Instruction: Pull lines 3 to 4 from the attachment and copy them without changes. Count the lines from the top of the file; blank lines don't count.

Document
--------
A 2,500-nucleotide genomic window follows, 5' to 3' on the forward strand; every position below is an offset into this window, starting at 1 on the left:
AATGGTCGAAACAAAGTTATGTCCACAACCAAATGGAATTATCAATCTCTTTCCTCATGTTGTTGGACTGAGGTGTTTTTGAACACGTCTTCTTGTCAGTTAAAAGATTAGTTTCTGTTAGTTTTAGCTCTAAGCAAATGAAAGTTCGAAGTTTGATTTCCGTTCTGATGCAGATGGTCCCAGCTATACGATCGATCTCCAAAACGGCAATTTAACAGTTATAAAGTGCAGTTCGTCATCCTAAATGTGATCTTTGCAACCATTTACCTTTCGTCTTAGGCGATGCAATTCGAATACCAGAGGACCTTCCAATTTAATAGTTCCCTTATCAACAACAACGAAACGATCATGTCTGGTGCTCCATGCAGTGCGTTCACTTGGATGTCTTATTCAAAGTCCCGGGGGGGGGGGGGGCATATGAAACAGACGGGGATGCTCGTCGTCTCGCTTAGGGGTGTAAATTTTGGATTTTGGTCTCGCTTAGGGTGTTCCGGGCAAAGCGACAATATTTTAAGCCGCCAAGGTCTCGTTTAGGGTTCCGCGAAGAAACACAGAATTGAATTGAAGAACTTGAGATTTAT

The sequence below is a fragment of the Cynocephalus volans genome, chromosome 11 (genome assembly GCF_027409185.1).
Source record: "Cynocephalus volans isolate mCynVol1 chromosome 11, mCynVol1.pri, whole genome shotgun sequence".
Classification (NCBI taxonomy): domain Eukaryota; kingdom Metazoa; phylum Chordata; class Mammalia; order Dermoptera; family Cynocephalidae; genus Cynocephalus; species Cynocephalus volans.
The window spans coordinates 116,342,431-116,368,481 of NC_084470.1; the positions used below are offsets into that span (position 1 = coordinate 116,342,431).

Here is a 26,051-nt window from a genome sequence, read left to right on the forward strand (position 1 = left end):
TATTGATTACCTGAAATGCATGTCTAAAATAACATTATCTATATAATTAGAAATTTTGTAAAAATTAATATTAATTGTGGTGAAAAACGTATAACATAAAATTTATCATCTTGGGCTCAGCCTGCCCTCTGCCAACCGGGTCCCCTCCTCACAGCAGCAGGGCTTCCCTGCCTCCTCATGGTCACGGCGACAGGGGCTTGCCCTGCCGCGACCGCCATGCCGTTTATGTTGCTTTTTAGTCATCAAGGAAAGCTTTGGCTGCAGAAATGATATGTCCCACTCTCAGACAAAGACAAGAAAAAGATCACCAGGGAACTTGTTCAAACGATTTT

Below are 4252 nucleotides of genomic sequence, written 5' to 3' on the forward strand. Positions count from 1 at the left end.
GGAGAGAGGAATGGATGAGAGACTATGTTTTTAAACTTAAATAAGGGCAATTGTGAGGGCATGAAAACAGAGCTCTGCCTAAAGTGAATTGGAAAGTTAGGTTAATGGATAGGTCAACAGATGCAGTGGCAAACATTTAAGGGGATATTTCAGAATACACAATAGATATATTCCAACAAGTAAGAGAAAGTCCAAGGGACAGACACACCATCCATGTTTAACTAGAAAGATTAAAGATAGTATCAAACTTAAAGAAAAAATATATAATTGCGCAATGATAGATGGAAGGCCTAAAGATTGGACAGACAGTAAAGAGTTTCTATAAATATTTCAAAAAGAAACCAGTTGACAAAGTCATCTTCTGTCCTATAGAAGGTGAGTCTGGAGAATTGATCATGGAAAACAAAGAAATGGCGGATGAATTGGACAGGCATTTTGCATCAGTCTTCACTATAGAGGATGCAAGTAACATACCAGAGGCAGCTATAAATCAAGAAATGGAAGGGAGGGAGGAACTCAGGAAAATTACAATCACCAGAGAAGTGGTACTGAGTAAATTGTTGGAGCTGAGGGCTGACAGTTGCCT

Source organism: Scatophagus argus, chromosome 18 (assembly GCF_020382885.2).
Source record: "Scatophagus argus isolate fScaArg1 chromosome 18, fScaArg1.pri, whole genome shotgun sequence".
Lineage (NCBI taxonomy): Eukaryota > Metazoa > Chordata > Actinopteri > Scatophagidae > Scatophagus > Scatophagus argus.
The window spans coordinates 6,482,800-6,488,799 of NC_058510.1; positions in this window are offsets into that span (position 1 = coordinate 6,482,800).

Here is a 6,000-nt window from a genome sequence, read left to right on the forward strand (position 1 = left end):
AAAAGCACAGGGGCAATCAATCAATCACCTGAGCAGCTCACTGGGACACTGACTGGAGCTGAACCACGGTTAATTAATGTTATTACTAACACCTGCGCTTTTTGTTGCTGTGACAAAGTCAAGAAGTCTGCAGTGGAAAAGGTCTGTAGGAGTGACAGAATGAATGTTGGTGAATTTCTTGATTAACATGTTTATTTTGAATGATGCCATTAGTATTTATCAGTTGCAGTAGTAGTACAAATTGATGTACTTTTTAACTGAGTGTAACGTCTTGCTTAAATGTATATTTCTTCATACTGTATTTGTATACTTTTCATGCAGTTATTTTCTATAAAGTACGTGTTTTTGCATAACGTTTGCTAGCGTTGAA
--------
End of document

The sequence below is a fragment of the Cynocephalus volans genome, chromosome 11 (genome assembly GCF_027409185.1).
Source record: "Cynocephalus volans isolate mCynVol1 chromosome 11, mCynVol1.pri, whole genome shotgun sequence".